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Steve Bugeja’s Fringe Diary: Panic and preparation means Edinburgh festival is like exam season for comedians

Steve Bugeja
Steve Bugeja

THE Edinburgh Fringe is just a couple of weeks away, and many of you will be leafing through the brochures and highlighting the shows you want to see.

But what’s it like for the performers who are heading to the capital to entertain the masses day in, day out, for a whole month?

We’ve asked comedian Steve Bugeja to take us through the highs and lows of preparing for his annual Fringe pilgrimage, and to share his experience when he gets there.

Here’s his first Fringe Diary.


EDINBURGH festival is like exam season for comedians. The whole year builds up to it, you spend the month before panicking and you have to pretend to care about how your peers get on. 

I start writing my new show pretty much as soon as I finished touring the last one. I did my final performance of my 2017 show at The Melbourne International Comedy Festival on 22nd April and then less than a week later did my first preview of ‘Almost’ in the back room of a pub in Carlisle. It was quite the come down.

Throughout the year Edinburgh is always in the back of my mind.  In October it feels like what retirement does to me now aged 28… “ahh I’ve got ages, no need to set up a pension yet/start writing jokes yet”. Then suddenly it’s February, the deadline for fringe programme entry is upon us and we’re being asked to title and write a synopsis about a show that largely doesn’t exist yet.

But, relax! In May you’ll have a strangely successful new material gig which will give you false confidence that your new show is already in great shape – no need to worry, you’re a comedy genius! In June, a series of tough preview shows will bring you crashing back down to earth – cue mild panic and a work rate that I wish I had discovered in January.

Comedian Steve Bugeja on Edinburgh Fringe lessons and the importance of comedy

July is the worst month to be a comedian. While most of my friends are enjoying beer gardens, heat waves and over-inflated hopes of their country’s football abilities, I’m schlepping from market town to coastal town testing out new routines.

Sometimes the gigs are in intimate rooms full of devoted comedy fans, who provide a useful workshop for you to test your ideas, and sometimes they’re in a tent at a festival in south Wales in front of 5 hungover people who were looking for the toilet.

I did one in Reading last week that started terribly. As the audience filed into the seats there was no music playing, creating a distinct lack of atmosphere. So I plugged my laptop into the sound desk and put my ‘iTunes purchased’ section onto shuffle, problem solved.

I left the room for ten minutes, and when I returned I was horrified to find the audience sat listening to an audiobook… about how to be successful, I think the 16 strong crowd found it very ironic.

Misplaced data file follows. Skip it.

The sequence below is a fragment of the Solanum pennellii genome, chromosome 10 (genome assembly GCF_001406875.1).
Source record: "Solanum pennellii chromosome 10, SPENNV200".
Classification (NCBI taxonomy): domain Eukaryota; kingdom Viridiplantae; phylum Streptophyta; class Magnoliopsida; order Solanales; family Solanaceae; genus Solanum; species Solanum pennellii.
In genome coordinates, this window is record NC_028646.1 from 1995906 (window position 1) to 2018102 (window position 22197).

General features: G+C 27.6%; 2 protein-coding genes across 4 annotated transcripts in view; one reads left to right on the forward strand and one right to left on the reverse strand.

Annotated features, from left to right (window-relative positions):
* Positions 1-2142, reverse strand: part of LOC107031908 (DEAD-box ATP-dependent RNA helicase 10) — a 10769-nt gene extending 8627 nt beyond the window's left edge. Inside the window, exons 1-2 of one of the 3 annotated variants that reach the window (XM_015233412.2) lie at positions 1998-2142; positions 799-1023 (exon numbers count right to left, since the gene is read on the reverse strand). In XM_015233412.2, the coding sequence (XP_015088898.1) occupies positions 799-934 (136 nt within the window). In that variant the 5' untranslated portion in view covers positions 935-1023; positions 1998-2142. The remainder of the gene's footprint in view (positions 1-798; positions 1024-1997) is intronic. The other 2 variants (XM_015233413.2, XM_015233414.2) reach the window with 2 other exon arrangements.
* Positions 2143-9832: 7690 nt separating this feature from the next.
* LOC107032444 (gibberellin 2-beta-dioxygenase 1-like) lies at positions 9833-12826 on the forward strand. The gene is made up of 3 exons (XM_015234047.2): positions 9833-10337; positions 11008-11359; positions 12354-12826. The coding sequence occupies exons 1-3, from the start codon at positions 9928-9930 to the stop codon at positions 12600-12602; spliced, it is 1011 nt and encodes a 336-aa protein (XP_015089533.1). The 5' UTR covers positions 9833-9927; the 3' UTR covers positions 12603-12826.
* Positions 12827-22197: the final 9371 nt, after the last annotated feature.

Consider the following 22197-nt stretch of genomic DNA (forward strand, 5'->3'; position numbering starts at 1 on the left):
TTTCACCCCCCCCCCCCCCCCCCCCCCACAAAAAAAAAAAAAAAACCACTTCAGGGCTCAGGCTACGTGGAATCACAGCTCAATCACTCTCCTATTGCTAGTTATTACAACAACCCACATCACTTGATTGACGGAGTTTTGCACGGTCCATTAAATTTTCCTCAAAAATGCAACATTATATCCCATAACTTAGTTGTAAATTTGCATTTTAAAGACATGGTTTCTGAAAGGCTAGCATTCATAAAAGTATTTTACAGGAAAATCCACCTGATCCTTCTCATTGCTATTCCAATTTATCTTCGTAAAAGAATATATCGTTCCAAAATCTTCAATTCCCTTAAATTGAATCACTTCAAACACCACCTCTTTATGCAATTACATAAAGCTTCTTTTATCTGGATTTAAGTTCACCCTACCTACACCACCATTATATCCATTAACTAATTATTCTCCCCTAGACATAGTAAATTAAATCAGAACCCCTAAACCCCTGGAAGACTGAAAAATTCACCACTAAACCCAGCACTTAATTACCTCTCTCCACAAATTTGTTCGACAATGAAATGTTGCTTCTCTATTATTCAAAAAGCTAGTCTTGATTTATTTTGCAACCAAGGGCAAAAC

Being up at the festival for a whole month can be gruelling, so it’s important to carefully select who you’re going to live with. You don’t want some drunken lout who gets in at 4am every morning and sets off the fire alarm trying to make cheese on toast. Or even worse, someone who insists on unsubtly mentioning how well their shows are going every second of the day. Protect your ego at all costs!

This year I’m sharing with three good friends and very funny comedians, Brennan Reece, Stephen Bailey and Chris Washington, all of whose shows I would recommend going to see.

The flat is in a good location, with the luxury of a lounge and I’ve only had to sell one of my kidneys to pay for it. The people laughing hardest at the fringe are always the landlords.

On 2nd August I’ll make the annual journey to Kings Cross to board the train and head up to Edinburgh (please note the self-restraint I’ve shown here by not making a Harry Potter/ Platform 9 and 3/4 reference).

It’s inevitable that you’ll bump into one of your fellow comedians as we all tend to leave on the exact same day and time. Some people love this – the “Fringe starts now” they cry, tinnies aloft!

However, due to my personality and insecurity, it is essential that I don’t get trapped talking to someone for the entire four hour journey. Once you’ve asked “what room is your show in?” and “what time?” there is very little small talk left.

My method is to do all the small talk on the platform, including the obligatory lie we all tell each other… “I’ll definitely come catch your show”. I then cunningly isolate myself on the train carriage, avoiding eye contact at all costs to ensure I get the solitary commute that I crave.

Obviously if you’re one of these ‘sociable people’ then you may be comfortable chatting away with your fellow comics, like school children on their way to their first term at Hogwarts (sorry).

I’m starting to get the sweats just thinking about that train journey, so I think it’s time for some last minute revision, make sure I’ve packed a spare pencil and head into the exam room.

Good luck to all the comedians going up, I’ll definitely come catch your show.

We’ll have more from Steve when he arrives for the festival at the start of August.


Steve Bugeja performs Almost at the Edinburgh Festival Fringe at Just The Tonic, The Caves from 2nd – 26th August at 3:30pm, ahead of a nationwide tour from 8th September. More info and tickets are available at www.stevebugeja.com/